Jamal Trulove, Wrongfully Sentenced For Murder, Awarded $13.1 Million

Trulove, the former “I Love New York 2” contestant, spent over six years in prison for a crime that he didn’t commit.


Justice is served, somewhat.

Jamal Trulove spent more than six years in prison after police framed him for a murder he did not commit.  On Tuesday, the Board of Supervisors in the city of San Francisco voted unanimously to settle a civil rights lawsuit filed by Trulove. They will award him $13.1 million.

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Jamal Trulove, a former contestant on ‘I Love New York 2’, spent over six years in prison for a crime he was framed for by San Francisco police. Finally, justice has been served as he’s just been awarded $13.1Mil for his wrongful incarceration. https://t.co/sCIVe0Ky4a

Some may remember Truelove as an aspiring actor and hip-hop artist from the dating reality tv show, “I Love New-York 2”.

In 2007, Trulove was arrested for the murder of his friend and neighbor in a low-income housing project. A jury convicted him in 2010 and he was sentenced to life in prison.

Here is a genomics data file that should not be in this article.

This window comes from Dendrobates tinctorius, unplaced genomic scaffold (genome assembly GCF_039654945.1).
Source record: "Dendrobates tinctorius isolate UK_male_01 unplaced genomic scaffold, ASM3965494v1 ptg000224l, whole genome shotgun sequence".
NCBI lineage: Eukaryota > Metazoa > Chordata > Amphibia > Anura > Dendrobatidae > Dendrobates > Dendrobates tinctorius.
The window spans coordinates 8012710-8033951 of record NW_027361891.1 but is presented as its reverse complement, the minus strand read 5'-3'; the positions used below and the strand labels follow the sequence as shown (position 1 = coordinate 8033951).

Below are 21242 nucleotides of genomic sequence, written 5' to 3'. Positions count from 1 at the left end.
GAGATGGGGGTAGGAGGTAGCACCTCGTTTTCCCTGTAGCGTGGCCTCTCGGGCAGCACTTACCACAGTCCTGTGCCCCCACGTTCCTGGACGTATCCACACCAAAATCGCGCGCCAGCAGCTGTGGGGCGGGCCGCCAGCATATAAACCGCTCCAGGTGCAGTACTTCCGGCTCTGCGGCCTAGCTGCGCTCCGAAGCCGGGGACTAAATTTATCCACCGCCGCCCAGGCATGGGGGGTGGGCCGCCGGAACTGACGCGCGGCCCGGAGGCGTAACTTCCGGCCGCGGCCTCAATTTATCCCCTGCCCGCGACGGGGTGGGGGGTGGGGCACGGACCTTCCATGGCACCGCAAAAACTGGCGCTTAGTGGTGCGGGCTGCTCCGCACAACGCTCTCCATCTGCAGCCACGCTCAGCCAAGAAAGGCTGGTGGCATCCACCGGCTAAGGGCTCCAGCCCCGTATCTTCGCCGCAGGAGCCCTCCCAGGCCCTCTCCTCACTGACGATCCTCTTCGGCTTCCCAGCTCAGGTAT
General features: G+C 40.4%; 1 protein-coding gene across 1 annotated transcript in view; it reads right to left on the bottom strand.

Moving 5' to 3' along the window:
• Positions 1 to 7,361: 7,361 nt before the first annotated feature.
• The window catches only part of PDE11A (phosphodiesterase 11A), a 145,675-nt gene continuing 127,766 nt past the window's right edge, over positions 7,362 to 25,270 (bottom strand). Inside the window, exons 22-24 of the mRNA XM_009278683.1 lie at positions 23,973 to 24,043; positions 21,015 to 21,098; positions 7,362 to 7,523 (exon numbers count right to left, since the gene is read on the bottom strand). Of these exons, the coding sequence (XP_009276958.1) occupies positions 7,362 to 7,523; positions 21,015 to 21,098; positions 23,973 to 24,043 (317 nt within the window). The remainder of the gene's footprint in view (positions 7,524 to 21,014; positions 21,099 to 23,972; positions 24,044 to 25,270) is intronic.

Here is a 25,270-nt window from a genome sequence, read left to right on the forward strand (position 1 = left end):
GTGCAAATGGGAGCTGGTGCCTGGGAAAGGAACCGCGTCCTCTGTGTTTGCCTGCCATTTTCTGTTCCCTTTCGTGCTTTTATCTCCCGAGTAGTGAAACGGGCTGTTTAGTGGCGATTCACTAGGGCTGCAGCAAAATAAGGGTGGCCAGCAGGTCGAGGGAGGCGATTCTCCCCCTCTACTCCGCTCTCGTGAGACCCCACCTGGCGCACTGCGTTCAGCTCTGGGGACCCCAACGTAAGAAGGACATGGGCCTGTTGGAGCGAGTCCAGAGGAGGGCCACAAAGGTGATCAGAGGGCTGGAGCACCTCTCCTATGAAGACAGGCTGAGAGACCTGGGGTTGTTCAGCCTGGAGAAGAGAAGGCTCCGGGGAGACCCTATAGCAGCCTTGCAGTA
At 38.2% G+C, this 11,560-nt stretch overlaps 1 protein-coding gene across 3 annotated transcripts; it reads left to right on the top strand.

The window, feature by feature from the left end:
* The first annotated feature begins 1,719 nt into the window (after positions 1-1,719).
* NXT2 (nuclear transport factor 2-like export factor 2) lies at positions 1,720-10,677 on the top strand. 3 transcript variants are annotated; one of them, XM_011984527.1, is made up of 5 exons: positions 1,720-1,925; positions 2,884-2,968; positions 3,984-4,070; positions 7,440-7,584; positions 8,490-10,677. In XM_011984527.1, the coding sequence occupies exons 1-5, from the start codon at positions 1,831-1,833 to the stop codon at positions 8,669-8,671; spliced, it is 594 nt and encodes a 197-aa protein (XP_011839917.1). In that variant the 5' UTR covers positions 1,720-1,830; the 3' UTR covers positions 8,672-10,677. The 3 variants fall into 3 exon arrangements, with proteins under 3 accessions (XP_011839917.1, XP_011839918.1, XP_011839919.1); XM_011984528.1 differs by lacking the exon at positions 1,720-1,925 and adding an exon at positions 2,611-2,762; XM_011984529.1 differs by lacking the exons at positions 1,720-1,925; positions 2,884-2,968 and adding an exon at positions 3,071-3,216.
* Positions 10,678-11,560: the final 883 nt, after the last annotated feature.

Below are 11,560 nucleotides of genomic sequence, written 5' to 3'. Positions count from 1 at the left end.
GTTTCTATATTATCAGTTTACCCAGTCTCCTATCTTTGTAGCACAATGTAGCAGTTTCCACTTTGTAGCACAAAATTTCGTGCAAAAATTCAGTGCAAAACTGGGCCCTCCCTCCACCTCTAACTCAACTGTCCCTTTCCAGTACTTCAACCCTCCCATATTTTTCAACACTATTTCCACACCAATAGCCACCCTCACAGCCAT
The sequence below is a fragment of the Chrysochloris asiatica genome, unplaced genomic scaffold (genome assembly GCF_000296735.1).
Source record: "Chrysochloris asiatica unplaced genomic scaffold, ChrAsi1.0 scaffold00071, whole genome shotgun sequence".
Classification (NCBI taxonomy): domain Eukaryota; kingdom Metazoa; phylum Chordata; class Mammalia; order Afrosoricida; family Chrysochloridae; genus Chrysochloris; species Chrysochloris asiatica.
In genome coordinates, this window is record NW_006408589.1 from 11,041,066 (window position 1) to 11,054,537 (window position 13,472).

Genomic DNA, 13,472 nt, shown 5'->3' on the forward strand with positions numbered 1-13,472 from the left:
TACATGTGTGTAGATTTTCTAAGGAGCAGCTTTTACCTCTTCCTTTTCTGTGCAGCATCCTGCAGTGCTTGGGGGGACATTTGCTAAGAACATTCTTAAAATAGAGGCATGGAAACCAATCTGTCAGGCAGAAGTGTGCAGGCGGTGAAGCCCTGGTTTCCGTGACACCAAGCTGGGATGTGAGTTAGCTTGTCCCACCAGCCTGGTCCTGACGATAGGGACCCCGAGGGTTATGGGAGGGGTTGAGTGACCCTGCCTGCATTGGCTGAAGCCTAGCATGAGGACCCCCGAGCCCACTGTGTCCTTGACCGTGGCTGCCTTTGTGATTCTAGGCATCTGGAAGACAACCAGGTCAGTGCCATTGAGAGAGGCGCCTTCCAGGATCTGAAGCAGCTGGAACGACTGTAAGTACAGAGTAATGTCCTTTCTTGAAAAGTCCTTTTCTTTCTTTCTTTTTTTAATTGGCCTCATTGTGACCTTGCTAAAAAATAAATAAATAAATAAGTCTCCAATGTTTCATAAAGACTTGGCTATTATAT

Alex Reisman, one of his lawyers, said Trulove spent eight years in maximum security prisons, mostly in Southern California, hundreds of miles from family. He was also stabbed, Reisman said.

An appeals court overturned the conviction in 2014 and ordered a new trial. He was acquitted in a 2015 retrial. Three years later, Trulove sued the police department and four officers saying they fabricated evidence, coerced a key eyewitness and withheld vital information that may have exonerated him at the time.

A federal jury later determined that the two lead homicide detectives, Michael Johnson and Maureen D’Amico, had violated Trulove’s civil rights.

Trulove accepted the $13.1 million offer in exchange for the city’s dropping of its appeal. The jury cleared two other officers of wrongdoing.

In a laundry list of discrepancies, the jury found that detectives showed an eyewitness a single photo of Trulove rather than presenting the person with photos of other people as part of a “lineup” to identify a suspect. Detectives were also aware of another suspect but failed to investigate, among other mishaps.

The four officers involved in Trulove’s lawsuit have all since retired, with none of them having been disciplined for their roles in the case.


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